Thanks to the beautifully written songs, powerful acting performances, and Cooper’s passion for the project, “A Star is Born” shows once again that it’s okay to get a classic story as long as it’s treated right and explored with a fresh perspective.
2. Cold War
“Dwa serduszka cztery oczy,” – in a quiet and gentle voice, Zula (Joanna Kulig), the singer from the folk group “Mazurka” sings in Polish. She is accompanied by a handsome man, Victor (Tomasz Kot), with whom Zula has a secret affair. They are going to flee abroad during a tour in Berlin. She does not come at the appointed time to the appointed place, and he leaves. But the story doesn’t end there. As for its title, it’s because their passionate relationship mirrors postwar Poland’s political turmoil in this beautifully made romance epic.
One of the most pleasant surprises of this year’s Oscars was the fact that “Cold War” didn’t just get nominated for Best Foreign Language Film, but its director Pawel Pawlikowski and cinematographer Lukasz Zai were both nominated as well. Both well deserved and hopefully it will bring more attention to this film. Pawlikowski loosely based Zula and Wiktor’s story on that of his own parents, which makes the film personal as well.
And while talking about them, he says, “Just before they died they were, for two or three years, the happiest couple. They came to realize they had nothing but each other. The countries change. The boyfriends, girlfriends, wives change. Politics change. But they realized that the only thing in the world is her, is him.” And adds “It’s the mother of all love stories in a way.” It sure is, Pawel.
1. If Beale Street Could Talk
Barry Jenkins has become more of a known name after “Moonlight” and he’s back with an equally heartbreaking, again non-conventional drama, even if It has a more of structured plot in comparison. Jenkins and his cinematographer bring us a film that is beautiful look at. Everything about this film is beautiful, its grimness, its acting, its setting, its look. It has that kind of cinematic language that can easily seduce you, and his poetic narrative makes it even stronger.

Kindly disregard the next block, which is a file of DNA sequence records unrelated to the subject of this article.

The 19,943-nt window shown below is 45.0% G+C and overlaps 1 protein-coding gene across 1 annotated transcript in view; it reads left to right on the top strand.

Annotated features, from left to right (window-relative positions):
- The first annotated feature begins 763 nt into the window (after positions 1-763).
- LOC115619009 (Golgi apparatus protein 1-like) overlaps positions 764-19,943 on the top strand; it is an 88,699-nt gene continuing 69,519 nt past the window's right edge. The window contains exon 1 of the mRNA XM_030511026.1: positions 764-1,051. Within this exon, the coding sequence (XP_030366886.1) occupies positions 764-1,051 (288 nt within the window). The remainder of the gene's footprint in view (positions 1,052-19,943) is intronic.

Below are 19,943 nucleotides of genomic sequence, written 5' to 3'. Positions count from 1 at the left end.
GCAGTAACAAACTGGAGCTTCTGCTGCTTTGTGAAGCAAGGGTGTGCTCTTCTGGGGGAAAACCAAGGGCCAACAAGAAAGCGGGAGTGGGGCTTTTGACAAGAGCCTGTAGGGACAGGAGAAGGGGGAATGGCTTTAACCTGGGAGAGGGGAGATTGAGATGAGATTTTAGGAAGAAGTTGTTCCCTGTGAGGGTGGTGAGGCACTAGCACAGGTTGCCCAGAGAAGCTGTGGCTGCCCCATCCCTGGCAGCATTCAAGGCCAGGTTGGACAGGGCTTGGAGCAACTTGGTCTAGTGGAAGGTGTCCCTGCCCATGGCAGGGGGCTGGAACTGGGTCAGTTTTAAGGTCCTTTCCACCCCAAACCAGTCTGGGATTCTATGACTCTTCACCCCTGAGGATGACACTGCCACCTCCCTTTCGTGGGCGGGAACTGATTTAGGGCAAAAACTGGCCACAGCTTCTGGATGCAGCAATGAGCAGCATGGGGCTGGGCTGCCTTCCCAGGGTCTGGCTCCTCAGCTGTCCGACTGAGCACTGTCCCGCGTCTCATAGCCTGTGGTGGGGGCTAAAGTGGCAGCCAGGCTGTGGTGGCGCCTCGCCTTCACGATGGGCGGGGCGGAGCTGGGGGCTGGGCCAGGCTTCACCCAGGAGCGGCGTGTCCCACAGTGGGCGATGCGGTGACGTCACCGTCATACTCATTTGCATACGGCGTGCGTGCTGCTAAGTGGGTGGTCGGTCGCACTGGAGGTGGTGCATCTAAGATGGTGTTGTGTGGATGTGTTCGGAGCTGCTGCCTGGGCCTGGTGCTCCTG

The film is based on James Baldwin’s novel If Beale Street Could Talk, a novel with a heavily symbolic title. The main characters hare are young lovers – Tish (KiKi Layne), who is pregnant, and Fonny (Stephan James), a man who’s unjustly accused of rape. Then we are introduced to other characters, all written with such sensitivity and care and amazingly performed as well, especially Regina King, who’s a standout.
The film deals with many subjects and it deals with them wisely. Our main male character here is unjustly accused of rape, but here the film tries to understand the woman; not showing her as some hysterical liar or anything, but it tries to understand what she went through and it blames the system more than the individual.
But the main story here is the romance between Fonny and Tish. They face countless troubles, but they still have hope. They gain their hope from their love, from their kindness, and no matter what happens, they stay true to each other. It’s heartbreaking and the same time beautiful to watch their relationship, which is totally pure and honest.